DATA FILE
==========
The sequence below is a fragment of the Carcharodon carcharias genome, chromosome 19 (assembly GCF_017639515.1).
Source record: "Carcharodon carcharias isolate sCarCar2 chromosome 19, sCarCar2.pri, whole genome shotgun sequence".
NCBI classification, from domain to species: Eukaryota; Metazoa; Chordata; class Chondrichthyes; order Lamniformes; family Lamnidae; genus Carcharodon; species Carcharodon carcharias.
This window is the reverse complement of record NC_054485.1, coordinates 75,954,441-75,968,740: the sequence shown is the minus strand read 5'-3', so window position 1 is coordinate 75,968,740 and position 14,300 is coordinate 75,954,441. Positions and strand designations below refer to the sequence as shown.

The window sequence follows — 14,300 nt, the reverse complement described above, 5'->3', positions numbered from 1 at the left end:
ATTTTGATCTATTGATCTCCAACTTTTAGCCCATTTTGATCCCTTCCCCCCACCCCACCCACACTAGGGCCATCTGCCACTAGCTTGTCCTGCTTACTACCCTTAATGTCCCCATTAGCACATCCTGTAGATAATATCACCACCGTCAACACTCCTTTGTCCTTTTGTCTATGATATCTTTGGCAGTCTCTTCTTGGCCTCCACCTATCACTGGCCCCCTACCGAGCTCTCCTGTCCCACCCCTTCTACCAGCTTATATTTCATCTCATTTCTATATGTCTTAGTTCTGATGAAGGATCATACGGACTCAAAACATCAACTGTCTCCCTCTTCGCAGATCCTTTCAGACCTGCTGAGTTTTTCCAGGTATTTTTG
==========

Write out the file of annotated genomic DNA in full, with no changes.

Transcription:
The sequence below is a fragment of the Carcharodon carcharias genome, chromosome 19 (assembly GCF_017639515.1).
Source record: "Carcharodon carcharias isolate sCarCar2 chromosome 19, sCarCar2.pri, whole genome shotgun sequence".
NCBI classification, from domain to species: Eukaryota; Metazoa; Chordata; class Chondrichthyes; order Lamniformes; family Lamnidae; genus Carcharodon; species Carcharodon carcharias.
This window is the reverse complement of record NC_054485.1, coordinates 75,954,441-75,968,740: the sequence shown is the minus strand read 5'-3', so window position 1 is coordinate 75,968,740 and position 14,300 is coordinate 75,954,441. Positions and strand designations below refer to the sequence as shown.

The window sequence follows — 14,300 nt, the reverse complement described above, 5'->3', positions numbered from 1 at the left end:
ATTTTGATCTATTGATCTCCAACTTTTAGCCCATTTTGATCCCTTCCCCCCACCCCACCCACACTAGGGCCATCTGCCACTAGCTTGTCCTGCTTACTACCCTTAATGTCCCCATTAGCACATCCTGTAGATAATATCACCACCGTCAACACTCCTTTGTCCTTTTGTCTATGATATCTTTGGCAGTCTCTTCTTGGCCTCCACCTATCACTGGCCCCCTACCGAGCTCTCCTGTCCCACCCCTTCTACCAGCTTATATTTCATCTCATTTCTATATGTCTTAGTTCTGATGAAGGATCATACGGACTCAAAACATCAACTGTCTCCCTCTTCGCAGATCCTTTCAGACCTGCTGAGTTTTTCCAGGTATTTTTG